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Stone Street Advisors provides flexible, independent customized research & analysis services for small and medium sized asset management firms - allowing them to compete effectively with much larger funds with significantly greater resources.

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Latest posts from the Stone Street Team via our Public Blog

Aswath Damodaran's Spring, 2015 Valuation Class Project Results

the-analyst Jordan S. Terry

Each year, lauded NYU Stern finance professor Aswath Damodaran has his MBA students complete a live valuation project. The results, of 108 submissions, are extremely interesting! In addition to identifying some investment opportunities (long and short) you may have never encountered, the performance of these picks over time suggests they may help form a viable investment strategy.

Town Sports' 'High-Value Low-Price' Strategy Is Doomed To Fail. Horribly.

the-analyst Jordan S. Terry

New York Sports Club parent Town Sports (CLUB) is being squeezed from both the bottom and top of the market, stuck between the proverbial rock and a hard place. Ultimately, trying to compete on price in a competitive industry with little cost flexibility and levered balance sheet, years late to the party, is a recipe for disaster.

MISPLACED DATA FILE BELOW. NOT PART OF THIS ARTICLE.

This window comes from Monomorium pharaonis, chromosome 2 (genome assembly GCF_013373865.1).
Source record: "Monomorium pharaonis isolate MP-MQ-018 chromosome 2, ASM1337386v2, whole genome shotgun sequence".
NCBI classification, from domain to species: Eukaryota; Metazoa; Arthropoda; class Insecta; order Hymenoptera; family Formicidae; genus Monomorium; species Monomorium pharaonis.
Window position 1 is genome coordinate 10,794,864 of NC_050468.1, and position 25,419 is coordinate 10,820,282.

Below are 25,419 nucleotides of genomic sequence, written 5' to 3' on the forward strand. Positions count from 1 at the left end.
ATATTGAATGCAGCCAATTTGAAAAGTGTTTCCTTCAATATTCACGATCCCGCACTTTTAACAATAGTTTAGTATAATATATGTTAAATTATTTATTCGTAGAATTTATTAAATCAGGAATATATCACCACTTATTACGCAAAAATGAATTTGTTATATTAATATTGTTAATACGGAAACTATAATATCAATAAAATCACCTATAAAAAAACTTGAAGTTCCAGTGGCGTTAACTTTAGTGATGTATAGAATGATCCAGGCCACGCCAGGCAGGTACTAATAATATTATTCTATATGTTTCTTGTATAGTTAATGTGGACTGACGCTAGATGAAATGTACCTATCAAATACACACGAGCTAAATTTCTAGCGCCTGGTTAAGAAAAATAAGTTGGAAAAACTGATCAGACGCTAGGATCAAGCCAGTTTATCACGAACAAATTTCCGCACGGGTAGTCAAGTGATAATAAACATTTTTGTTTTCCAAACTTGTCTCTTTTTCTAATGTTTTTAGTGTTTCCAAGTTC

P/E Ratios - You're Doing it Wrong

the-analyst Jordan S. Terry

All-too-often traders and investors who should know better throw around comparisons and analysis using P/E ratios, without much (if any) thought being paid to the fundamental determinants thereof. Here, we explain how analyzing these determinants - free cash flow to equity, equity cost of capital, and the long-term growth rate - provides analysts and investors much-needed context to render P/E comparisons and analysis useful and actionable.

Rainbow Connection

dutch_book Dutch_Book

On the Perils of Management Access & Straying From Process: Our Adventure With Jones Soda

the-analyst Jordan S. Terry

We were initially skeptical about Jones Soda, but after meeting with management, we were left with a decidedly different, opposite impression. A few weeks later, we realized we hadn't taken management's comments with the requisite grain of salt they deserve. Here, we discuss how we allowed ourselves to be misled, what we've learned, and what we think about the company today.